The painful, the unexpected, and the monotonous

The computer-generated side-by-side of what my mouth currently looks like and what I can expect it to look like at the end of treatment

My teeth have some serious issues. I check off almost every box on the orthodontist's list: crooked teeth, overlapping teeth, inward pointing teeth, an overbite, TMJ. I should have gotten braces as a kid, but my parents couldn't afford it. So here I am now as a 29 year old who still can’t really afford it, but it is something that has always bothered me and could potentially lead to other issues down the road. I considered braces, but who would take a young professional woman seriously with braces, I thought? (I have since met some amazingly confident professionals of all ages and genders rocking braces). Recently, I decided to visit a prominent local orthodontist to see if I could benefit from Invisalign. Much to my surprise, he said most of my issues could be fixed by Invisalign, but I would have a longer treatment plan than most (he's estimating 24+ months, while most cases take 12-18 months). After talking it over with my fiance (the $5,300 price tag was a big concern), and learning about payment plan options, I decided to go for it.

Here is my experience my first week with Invisalign.

Day 1:

I went to the orthodontist and was surprised to walk out fifteen minutes later with my very first Invisalign trays in! First thoughts: They feel strange, almost tight, but I am surprised I am able to speak as normally as I can (minus a few words with difficult S's). Since I didn't think I'd be getting my Invisalign so soon (they told me it takes 4-6 weeks for the trays to come in, but it had only been about two weeks since my 360 scan), I hadn't really put much thought yet into the changes I would have to make and new lifestyle I'd have to lead. Gone are the days of tasting sauce while cooking it, or casually sipping a drink by the fire. Instead, everything must be planned and timed to ensure my trays are in place in my mouth at least 22 hours a day, and that I have my case, toothbrush, and toothpaste with me at all times to brush my teeth before putting the trays back in after eating or drinking. On the plus side, I think this will keep me from unnecessarily snacking. I mean, is a handful of chips really worth having to take my trays out, rinse them, and put them in the case, just to have to quickly brush my teeth, rinse and put the trays back in, and bite on a chewy for five minutes afterward?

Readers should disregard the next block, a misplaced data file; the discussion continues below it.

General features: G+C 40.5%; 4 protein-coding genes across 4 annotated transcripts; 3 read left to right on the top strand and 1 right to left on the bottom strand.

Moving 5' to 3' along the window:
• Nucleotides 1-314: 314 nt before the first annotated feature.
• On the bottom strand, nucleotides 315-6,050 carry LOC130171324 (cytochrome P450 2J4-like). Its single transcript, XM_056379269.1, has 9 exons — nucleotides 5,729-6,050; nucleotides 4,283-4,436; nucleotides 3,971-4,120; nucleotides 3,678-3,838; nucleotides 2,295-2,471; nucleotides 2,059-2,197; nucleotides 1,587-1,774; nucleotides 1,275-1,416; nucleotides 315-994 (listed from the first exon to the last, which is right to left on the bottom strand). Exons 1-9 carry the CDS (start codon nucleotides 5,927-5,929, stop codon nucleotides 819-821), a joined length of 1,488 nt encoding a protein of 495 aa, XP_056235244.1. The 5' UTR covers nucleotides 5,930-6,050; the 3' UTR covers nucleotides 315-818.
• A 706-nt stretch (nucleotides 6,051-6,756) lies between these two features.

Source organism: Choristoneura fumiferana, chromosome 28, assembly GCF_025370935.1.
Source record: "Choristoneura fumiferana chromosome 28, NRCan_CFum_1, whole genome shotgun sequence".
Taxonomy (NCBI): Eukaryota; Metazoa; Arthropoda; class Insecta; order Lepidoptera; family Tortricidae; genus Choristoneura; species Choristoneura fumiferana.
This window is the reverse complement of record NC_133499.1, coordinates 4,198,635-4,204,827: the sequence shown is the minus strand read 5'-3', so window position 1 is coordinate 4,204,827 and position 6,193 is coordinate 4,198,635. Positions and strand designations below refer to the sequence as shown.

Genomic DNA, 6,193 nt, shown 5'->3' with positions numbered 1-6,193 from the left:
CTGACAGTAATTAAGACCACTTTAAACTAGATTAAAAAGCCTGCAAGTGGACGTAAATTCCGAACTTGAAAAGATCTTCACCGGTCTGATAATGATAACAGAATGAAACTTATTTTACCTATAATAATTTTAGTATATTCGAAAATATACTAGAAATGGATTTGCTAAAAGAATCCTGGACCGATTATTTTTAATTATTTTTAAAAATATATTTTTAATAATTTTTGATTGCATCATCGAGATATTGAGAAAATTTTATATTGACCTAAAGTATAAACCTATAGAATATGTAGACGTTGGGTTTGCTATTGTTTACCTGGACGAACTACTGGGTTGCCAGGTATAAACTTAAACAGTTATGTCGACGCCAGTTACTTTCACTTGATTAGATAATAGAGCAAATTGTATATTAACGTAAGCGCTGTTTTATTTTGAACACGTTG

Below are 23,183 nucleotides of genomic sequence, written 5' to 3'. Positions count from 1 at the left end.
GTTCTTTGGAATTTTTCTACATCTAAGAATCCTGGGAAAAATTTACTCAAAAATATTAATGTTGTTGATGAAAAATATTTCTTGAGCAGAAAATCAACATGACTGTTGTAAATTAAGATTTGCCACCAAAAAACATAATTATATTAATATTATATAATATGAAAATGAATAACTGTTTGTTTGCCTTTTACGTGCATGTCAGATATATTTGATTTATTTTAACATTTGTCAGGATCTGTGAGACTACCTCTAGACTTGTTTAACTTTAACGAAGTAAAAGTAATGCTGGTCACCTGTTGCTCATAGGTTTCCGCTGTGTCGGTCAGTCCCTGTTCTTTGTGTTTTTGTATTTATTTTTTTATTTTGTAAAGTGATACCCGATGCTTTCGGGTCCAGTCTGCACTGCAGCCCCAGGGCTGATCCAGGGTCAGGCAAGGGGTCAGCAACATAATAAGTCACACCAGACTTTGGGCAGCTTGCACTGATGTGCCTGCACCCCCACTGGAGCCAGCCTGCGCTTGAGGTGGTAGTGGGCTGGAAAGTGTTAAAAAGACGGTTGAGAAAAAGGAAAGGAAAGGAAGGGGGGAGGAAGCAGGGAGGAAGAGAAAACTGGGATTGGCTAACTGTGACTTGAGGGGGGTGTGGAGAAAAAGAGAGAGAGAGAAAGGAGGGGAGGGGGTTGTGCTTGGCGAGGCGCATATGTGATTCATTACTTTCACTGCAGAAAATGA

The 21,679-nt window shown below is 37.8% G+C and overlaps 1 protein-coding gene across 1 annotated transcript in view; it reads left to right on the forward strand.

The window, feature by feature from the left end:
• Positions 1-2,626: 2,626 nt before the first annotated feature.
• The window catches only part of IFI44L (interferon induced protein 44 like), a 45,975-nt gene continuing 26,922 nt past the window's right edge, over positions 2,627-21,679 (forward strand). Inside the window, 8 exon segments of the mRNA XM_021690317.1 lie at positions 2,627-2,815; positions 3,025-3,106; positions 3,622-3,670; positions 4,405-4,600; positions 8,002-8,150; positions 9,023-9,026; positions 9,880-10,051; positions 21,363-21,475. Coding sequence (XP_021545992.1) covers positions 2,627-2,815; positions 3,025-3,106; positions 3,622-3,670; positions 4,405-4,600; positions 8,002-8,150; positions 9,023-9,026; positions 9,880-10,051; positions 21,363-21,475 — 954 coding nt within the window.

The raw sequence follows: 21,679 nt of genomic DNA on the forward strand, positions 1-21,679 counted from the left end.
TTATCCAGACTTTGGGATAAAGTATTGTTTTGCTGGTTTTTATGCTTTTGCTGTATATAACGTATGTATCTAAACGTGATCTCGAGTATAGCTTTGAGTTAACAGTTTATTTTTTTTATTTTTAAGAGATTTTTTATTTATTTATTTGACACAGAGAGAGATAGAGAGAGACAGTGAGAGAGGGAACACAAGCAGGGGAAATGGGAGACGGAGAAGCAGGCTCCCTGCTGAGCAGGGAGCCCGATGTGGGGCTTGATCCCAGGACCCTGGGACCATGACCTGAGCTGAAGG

(For those who may not be familiar - I wasn't - "chewies" are thin, flat pieces of hard rubber that you're supposed to chew on for about five minutes after putting trays back in, to really lock them into place.)

I was not prepared for the pain that would come with taking the trays out. I thought it would be liberating, but as soon as I took them out, I was hit with a horribly painful sensation along my front lower teeth/gums (where my teeth are the most crowded and crooked). Biting into a piece of pizza brought tears to my eyes. I had read a lot about Invisalign online before committing, but did not see anything about pain from eating. Worried something was wrong (yes, I am one of those frequent Web MD users), I searched some more and found recommendations to eat soft foods during the first few days of each new tray, especially for beginners. Off to Wegmans I go for mashed potatoes and soup!

Day 2:

I spent much of the night running my tongue over these new things in my mouth. I can't help but feel like I'm wearing Halloween vampire teeth. My mouth feels so full! This morning, a Saturday, it hit me that I wouldn't be able to lounge around with a cup of coffee. It wouldn't be worth it to take the trays out to quickly eat a banana on the way to the gym. Instead, I headed to the gym on an empty stomach, came home to cook myself breakfast and make coffee, and only when everything was completely done and at the perfect temperature did I take my trays out, so as to not waste a single precious moment (I knew I'd be going out with friends later for dinner and drinks, so I wanted to save as much "out of mouth" time as possible for that).